Perhaps understanding intrinsic variability will not necessarily help us understand behavior, but perhaps redefine our definition. I'm sure the definition of intrinsic variability will be redefined throughout time, but my question also is, how does this tie into the nervous system as a whole? As Kim better worded it: where is the common thread? I understand that we put several concepts "on the table," and I hope we can re-discuss them by the end of classes, but I suppose the entire idea is that the nervous system works as a whole. There is no particular spot where thinking takes place, or the picture in the mind, or where the "I" function is located. Intrinsic variabilty is evidentally "intrinsic," but from where? There is the idea that is is chaotic yet stable, only how is this determined? Much like the concept of mood, our "i" function can tell us to change our mood, yet has no chemical control over the body (outside pharmaceudicals.) just my thoughts for now... alicia

Interesting thoughts. Did the last week help it come together at all? But yes, as I said to Alicia above, if the course worked there should be questions (new ones) coming out the other side. Where does intrinsic variability come from is a good one (see my response to Adrianne above. Even better, how does one get both stability and variation out of a interactive system? I, at least, will go on thinking about that one. Happy to have you join me. PG

Name: Mary Bartek
Subject: Intrinsic Variability
Date: Tue Apr 27 22:50:42 EDT 1999
While I understand that intrinsic variability is a useful concept, we have not really explained what causes this variability. Today in class, we suggested that the nervous system is subject to various rhythms, including circadian rhythms and the menstrual cycle. While the idea that the body has several cycles and rhythms that affect its output, I do not think that this completely explains the concept of intrinsic variability. Variability as a result of cyclical changes seems similar to the idea of central pattern generators, but on a larger scale.

Yet, even if I understood how intrinsic variability works, I still do not think I would understand how the nervous system integrates input, or what triggers the generation of output. My understanding of the nervous system has advanced tremendously this semester, but there are still many, many holes in my picture of the nervous system, and what causes behavior. Intrinsic variability seems to be an easy way out of really completely explaining behavior. Yet, I know that our knowledge of the nervous system is incomplete and that we can never fully understand the brain because it changes as we study it. I am forced to wonder why we are seeking these answers. Is this merely curiosity, or does this information serve some purpose?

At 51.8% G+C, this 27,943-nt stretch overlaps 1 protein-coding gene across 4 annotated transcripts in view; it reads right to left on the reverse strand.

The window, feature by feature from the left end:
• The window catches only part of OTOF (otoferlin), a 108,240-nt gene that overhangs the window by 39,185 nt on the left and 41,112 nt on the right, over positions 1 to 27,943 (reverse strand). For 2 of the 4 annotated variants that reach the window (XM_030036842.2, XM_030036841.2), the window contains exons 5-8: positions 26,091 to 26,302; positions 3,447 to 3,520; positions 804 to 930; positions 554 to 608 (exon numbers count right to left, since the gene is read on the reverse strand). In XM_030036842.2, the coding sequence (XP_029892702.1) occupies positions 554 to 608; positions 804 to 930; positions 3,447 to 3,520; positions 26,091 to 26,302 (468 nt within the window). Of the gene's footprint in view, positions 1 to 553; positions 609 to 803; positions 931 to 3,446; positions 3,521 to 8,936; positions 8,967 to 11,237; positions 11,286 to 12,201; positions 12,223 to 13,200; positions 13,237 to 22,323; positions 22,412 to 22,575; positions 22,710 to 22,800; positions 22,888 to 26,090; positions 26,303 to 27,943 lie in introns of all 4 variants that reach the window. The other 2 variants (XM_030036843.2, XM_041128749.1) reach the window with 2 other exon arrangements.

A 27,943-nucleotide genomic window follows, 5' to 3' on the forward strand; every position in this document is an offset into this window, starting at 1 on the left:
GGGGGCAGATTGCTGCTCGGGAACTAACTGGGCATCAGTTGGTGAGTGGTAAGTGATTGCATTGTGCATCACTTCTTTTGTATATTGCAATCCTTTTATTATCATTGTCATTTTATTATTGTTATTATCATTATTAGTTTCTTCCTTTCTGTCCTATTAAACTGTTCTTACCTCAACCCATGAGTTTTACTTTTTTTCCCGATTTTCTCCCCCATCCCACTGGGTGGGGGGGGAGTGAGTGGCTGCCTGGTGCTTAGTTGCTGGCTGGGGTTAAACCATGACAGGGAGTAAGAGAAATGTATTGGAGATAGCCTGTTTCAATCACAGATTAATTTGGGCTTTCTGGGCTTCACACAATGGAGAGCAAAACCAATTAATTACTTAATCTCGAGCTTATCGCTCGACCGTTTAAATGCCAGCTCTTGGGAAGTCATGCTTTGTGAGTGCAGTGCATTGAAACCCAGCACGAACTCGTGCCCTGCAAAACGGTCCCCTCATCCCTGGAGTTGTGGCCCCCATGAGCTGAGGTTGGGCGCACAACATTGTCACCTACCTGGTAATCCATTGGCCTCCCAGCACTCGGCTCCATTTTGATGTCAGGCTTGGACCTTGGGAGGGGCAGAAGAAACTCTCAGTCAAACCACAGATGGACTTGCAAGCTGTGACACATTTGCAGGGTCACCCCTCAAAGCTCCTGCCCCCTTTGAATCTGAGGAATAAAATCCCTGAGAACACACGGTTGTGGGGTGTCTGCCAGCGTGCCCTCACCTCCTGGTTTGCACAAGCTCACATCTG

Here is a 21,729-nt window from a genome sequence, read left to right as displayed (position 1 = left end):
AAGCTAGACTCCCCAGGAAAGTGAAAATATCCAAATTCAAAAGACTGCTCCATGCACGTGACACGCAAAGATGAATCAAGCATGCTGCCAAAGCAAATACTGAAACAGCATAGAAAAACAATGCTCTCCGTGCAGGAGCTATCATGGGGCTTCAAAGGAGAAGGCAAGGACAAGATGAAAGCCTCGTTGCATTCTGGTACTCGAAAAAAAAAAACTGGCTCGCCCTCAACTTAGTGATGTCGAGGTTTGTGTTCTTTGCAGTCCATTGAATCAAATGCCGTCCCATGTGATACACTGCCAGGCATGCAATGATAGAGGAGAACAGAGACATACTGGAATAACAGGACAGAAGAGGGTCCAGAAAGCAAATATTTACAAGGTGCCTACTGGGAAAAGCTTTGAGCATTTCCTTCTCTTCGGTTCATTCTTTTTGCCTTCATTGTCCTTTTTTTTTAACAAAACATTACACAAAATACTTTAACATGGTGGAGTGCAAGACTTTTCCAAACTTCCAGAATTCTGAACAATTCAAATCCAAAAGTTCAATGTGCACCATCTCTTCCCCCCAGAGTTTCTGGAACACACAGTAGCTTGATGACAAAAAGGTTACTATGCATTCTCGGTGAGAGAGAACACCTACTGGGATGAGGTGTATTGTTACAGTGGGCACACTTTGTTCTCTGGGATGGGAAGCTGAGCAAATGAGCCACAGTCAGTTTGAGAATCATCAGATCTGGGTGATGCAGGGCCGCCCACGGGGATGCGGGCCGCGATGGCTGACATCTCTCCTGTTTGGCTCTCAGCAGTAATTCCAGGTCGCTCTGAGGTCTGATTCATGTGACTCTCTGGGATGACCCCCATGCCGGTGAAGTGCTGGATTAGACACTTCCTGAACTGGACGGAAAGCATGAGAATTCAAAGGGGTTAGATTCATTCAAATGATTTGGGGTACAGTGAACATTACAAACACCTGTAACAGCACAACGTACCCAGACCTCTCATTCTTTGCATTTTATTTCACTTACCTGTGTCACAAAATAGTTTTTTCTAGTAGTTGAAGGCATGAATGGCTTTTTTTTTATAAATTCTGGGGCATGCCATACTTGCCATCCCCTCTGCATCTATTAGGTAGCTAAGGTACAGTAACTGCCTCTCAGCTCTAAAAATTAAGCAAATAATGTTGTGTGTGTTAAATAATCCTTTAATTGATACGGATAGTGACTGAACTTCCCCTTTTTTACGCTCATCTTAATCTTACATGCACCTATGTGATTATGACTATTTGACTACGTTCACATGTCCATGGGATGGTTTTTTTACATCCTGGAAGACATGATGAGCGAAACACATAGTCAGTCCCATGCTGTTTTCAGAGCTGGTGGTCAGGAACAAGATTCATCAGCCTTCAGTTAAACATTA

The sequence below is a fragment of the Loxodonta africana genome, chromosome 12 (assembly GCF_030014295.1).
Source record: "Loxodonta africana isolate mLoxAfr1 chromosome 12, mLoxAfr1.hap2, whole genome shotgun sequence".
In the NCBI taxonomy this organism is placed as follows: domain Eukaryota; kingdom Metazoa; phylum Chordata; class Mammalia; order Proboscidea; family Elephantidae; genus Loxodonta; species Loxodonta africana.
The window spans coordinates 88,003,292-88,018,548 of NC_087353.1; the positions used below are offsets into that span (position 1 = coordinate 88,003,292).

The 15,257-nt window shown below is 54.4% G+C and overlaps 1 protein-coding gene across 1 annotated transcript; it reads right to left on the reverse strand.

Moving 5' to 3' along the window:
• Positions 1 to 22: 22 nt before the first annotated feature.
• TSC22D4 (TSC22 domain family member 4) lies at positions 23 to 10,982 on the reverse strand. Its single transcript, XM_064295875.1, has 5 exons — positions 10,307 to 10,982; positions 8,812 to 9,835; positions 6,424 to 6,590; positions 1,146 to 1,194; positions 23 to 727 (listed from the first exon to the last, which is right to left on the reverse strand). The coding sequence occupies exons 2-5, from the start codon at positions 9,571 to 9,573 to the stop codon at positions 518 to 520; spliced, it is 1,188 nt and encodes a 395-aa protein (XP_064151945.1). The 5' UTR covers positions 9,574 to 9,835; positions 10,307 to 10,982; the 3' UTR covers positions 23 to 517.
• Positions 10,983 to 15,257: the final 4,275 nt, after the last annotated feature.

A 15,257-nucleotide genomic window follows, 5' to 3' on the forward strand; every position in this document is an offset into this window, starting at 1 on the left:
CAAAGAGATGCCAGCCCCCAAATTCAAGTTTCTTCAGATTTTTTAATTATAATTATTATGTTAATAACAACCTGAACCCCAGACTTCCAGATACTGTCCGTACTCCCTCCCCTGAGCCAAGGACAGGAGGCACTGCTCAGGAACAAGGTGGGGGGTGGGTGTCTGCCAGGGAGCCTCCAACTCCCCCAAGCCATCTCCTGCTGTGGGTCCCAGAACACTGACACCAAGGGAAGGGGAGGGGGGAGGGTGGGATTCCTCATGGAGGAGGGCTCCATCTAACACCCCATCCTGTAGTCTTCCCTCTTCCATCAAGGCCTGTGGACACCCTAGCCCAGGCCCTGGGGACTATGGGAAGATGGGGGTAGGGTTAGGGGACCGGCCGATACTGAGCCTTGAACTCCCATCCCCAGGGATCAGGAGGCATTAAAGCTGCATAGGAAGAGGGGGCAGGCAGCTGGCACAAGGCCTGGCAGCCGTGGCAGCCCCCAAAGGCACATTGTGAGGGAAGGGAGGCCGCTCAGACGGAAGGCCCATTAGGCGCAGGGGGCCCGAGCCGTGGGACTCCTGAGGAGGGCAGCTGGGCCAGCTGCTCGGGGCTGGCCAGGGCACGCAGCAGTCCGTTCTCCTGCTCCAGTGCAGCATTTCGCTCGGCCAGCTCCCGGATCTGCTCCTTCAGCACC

Want a serious answer? I think "exploring" is a fundamental characteristic of not only the nervous system but all forms of life, from the simplest to the most complex. Does it serve a "purpose" or is it itself "purpose"? A little of both, I think. My guess is that "exploring" is a trick that characterized life from its inception, proved useful (in that it enhanced survivability by providing information in advance of need), and still does. Well, you asked.

Yes, cyclic changes are A form of "intrinsic variability", but a still more interesting form is some degree of randomness/indeterminacy. Where it comes from is a good question for further exploration (see response to Adrianne above. Want to join in? On that, or any of the other holes. You wouldn't really want all the questions answered already, would you? PG

Name: Jason Bernstein
Subject: leech stuff
Date: Tue Apr 27 23:04:33 EDT 1999
I was thinking about how labeling seemingly random (or varying) responses to a given stimulus as evidence of intrinsic variability might not be valid because of extraneous variables that might be involved in producing that variablility. Then I took a look at Prof. G's paper, which includes results from an experiment that did a good job of eliminating these extraneous variables.

"A cutaneous stimulus delivered to an intact leech sometimes, but not always, triggers swimming behavior. Such input/output variability might, in principle, be attributed to slight variations in the cutaneous stimulus itself, or to differences in other sensory inputs at the time the stimulus is delivered. In fact, as shown in Figure 2B, input/output variablity persists in the isolated nervous system. Identical electrical stimuli delivered to a peripheral nerve sometimes, but not always, triggers swimming."